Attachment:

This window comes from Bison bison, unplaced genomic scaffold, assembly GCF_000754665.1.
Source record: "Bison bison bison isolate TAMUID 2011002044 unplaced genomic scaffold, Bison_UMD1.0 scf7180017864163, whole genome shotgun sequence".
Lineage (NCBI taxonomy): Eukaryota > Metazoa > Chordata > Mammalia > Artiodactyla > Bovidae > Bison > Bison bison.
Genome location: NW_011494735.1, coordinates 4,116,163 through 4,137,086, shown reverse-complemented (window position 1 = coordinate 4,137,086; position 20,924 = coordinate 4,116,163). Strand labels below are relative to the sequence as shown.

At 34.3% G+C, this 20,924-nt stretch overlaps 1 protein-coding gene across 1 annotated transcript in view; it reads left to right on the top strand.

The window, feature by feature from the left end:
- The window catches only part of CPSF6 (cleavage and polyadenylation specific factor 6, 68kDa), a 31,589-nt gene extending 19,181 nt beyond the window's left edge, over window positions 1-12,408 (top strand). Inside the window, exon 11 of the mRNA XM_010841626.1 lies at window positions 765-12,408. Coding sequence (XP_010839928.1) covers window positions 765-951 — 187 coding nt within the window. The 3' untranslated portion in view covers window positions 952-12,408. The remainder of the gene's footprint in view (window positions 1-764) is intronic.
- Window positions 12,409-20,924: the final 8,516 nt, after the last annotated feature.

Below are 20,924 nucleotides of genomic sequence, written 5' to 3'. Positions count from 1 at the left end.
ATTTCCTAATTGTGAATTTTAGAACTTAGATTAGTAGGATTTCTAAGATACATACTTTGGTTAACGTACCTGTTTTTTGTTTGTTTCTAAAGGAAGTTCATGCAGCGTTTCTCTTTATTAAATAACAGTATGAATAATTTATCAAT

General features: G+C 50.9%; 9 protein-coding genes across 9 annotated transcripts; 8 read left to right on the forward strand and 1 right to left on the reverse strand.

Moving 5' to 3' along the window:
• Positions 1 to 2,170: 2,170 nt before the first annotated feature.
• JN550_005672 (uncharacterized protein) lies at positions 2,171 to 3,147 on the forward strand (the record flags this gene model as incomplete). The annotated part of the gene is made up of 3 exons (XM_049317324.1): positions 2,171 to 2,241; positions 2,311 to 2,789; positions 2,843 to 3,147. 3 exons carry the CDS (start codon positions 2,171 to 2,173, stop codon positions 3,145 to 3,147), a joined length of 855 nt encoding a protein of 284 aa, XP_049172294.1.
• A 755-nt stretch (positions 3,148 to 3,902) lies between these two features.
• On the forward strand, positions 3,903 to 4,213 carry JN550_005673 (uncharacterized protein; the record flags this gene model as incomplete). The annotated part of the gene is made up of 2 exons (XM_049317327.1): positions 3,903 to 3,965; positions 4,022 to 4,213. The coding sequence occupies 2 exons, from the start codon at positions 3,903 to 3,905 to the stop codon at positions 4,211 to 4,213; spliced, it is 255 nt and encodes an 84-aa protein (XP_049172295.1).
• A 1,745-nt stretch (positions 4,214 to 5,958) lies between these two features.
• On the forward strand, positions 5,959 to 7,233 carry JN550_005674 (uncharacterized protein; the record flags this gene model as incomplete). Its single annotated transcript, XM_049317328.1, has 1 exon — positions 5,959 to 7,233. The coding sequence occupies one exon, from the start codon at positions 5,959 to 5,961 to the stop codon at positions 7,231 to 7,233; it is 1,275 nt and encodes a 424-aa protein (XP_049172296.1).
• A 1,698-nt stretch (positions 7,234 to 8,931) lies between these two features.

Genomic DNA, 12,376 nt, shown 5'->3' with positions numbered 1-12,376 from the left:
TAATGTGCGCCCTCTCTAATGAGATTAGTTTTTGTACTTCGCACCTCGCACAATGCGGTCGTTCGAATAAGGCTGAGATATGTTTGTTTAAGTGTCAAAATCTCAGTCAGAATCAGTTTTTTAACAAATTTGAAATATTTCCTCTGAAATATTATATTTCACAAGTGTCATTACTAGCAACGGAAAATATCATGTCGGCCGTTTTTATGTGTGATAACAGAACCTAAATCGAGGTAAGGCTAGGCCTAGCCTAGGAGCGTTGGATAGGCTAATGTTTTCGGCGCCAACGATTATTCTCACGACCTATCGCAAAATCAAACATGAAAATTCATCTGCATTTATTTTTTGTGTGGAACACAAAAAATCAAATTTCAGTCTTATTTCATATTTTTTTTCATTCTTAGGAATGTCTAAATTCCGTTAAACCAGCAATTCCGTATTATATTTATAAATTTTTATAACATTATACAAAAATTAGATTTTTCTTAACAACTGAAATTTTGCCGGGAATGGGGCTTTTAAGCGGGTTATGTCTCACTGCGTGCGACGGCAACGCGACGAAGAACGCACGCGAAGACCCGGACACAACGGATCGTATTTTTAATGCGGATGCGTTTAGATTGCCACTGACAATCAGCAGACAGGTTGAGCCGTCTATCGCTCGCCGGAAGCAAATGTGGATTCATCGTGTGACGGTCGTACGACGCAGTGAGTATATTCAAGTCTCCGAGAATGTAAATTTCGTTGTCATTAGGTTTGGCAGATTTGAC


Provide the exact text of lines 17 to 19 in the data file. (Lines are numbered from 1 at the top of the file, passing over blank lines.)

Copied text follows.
• A 1,745-nt stretch (positions 4,214 to 5,958) lies between these two features.
• On the forward strand, positions 5,959 to 7,233 carry JN550_005674 (uncharacterized protein; the record flags this gene model as incomplete). Its single annotated transcript, XM_049317328.1, has 1 exon — positions 5,959 to 7,233. The coding sequence occupies one exon, from the start codon at positions 5,959 to 5,961 to the stop codon at positions 7,231 to 7,233; it is 1,275 nt and encodes a 424-aa protein (XP_049172296.1).
• A 1,698-nt stretch (positions 7,234 to 8,931) lies between these two features.